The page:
The original Hebrew of Genesis describes the Flood (Gen. 6-9)
as an undoing of Creation (Gen. 1; 2). When you compare the two
stories, you notice that the Flood is a piece by piece reversal of
the creation. Then a re-creation that puts the world back together
again follows the Flood. While this is obvious to the reader of the
Hebrew you can also see much of it through a closer look at the
English text.
In Creation, for example, God followed a process of separation

and distinction. He used the atmosphere to divide the waters

above from the waters below (Gen. 1:7), then separated the
waters from the dry land (verse 9). And thats not all. God saw
that the light was good, and he separated the light from the
darkness (verse 4, NIV). And God said, Let there be lights in the
expanse of the sky to separate the day from the night, and let
them serve as signs to mark seasons and days and years (verse
14, NIV). Separation and distinction, then, are the how of the
creation process.

Now lets compare the previous texts with the way Genesis
describes the Flood. In the six hundredth year of Noahs life, on
the seventeenth day of the second monthon that day all the
springs of the great deep burst forth, and the floodgates of the heavens
were opened. And rain fell on the earth forty days and forty
nights (Gen. 7:11, 12, NIV). According to this passage, the waters
under the earth rose up and the waters above the earth poured
down. What God had separated in the creation came together and
that which was distinct became unified again. The Flood was a
reversal of the separation and distinction that took place at
The waters rose and covered the mountains to a depth of
more than twenty feet (verse 20, NIV). At Creation God
separated the waters from the dry land. During the Flood those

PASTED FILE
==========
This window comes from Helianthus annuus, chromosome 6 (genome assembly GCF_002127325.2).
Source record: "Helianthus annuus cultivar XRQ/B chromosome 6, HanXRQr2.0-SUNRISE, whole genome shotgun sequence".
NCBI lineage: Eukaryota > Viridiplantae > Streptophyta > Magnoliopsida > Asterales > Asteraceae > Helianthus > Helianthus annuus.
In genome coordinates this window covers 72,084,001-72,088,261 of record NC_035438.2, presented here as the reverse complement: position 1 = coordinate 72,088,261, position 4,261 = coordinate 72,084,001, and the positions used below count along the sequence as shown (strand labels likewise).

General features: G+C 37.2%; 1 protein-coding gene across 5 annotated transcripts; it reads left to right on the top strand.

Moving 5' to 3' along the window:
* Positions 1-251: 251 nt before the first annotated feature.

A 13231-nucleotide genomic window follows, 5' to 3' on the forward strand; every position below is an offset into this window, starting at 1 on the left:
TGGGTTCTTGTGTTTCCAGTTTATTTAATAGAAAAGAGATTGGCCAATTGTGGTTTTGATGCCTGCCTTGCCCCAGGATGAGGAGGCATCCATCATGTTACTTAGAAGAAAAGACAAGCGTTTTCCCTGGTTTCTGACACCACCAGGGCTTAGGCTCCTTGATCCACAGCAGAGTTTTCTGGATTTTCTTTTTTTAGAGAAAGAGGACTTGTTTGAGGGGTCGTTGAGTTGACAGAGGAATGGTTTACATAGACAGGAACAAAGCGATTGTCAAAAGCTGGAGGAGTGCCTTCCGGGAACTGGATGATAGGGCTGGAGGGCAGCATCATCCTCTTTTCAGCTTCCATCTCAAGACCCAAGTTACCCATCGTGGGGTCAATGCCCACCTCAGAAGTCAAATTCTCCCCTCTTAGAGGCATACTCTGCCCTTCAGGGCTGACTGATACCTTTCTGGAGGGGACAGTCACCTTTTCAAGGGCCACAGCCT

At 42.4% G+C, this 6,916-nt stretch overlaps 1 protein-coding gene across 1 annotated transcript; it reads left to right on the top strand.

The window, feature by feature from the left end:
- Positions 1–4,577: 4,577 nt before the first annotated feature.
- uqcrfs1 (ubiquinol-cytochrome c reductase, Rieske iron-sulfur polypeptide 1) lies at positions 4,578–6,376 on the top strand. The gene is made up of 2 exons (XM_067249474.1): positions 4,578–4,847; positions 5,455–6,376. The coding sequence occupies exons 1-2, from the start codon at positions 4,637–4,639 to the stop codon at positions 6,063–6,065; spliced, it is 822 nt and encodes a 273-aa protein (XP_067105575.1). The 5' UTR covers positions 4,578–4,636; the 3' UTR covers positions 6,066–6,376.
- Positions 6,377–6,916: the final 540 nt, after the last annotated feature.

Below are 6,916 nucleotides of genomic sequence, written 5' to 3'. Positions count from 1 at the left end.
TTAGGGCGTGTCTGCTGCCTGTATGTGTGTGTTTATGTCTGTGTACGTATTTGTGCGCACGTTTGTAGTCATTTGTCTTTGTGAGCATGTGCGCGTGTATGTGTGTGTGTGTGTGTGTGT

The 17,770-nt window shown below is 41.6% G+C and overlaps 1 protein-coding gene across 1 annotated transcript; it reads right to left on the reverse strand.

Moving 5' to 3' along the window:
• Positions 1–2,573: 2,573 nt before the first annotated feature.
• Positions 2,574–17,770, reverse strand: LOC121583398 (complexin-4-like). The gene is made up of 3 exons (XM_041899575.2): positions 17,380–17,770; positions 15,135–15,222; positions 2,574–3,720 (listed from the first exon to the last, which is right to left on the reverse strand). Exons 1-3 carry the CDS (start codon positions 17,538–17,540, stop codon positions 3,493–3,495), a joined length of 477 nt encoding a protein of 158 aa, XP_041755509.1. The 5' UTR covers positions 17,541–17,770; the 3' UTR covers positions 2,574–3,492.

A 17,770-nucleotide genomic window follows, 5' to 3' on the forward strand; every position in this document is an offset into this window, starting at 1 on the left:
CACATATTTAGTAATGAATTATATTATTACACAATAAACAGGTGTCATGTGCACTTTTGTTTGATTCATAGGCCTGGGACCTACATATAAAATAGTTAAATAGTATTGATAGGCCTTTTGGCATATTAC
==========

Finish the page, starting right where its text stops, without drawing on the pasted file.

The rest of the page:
waters once again covered the dry land. In other words, the
destruction of the Flood returns the earth to the condition it was
in before Creation: Now the earth was formless and empty,
darkness was over the surface of the deep, and the Spirit of God
was hovering over the waters (Gen. 1:2, NIV; cf. 8:1). So the
-35author portrays the Flood as a bit by bit undoing of the Creation.

But Creation not only had its distinctions but also its unities.
The unities included the relationship between Adam and God,
between Adam and Eve, and between the human pair and their
environment. The deluge story also reverses these unities. The
Flood occurs because of a breakdown in the human relationship
with God (Gen. 6:5-7, 12, 13). People also begin to hate and
murder one another (Gen. 4:8, 23, 24; 6:13). The environment
falls apart and the human ability to control it gets destroyed
(Gen. 6:17; 7:10, 11, 23). So in the Flood story that which
Creation made separate now comes together and that which was
united gets torn apart.

The decisive point is this: the language of the Flood story is the
language of the Creation. The Flood story utilizes the very same
vocabulary and phrasing used in the description of the original
Creation. Then when the destruction of the Flood ends and the
waters have gone down, Genesis 8, 9 describes the re-creation of
the world. But God remembered Noah and all the wild animals
and the livestock that were with him in the ark, and he sent a
wind over the earth, and the waters receded (Gen. 8:1, NIV).

With this wind (same Hebrew word as spirit in Genesis 1:2)

the process of re-creation after the Flood began. The language of
the re-creation parallels that of the original Creation. Once again
the dry land appears (Gen. 8:13); God renews the seasons (verse
22); and the text speaks of human beings in the image of God
(Gen. 9:6). And this time God guarantees the distinctions He has
created: I establish my covenant with you: Never again will all
life be cut off by the waters of a flood; never again will there be a
flood to destroy the earth (verse 11, NIV).
What I hope is clear at this point is that the language of Gods
second mighty actthe Floodparallels that of the first mighty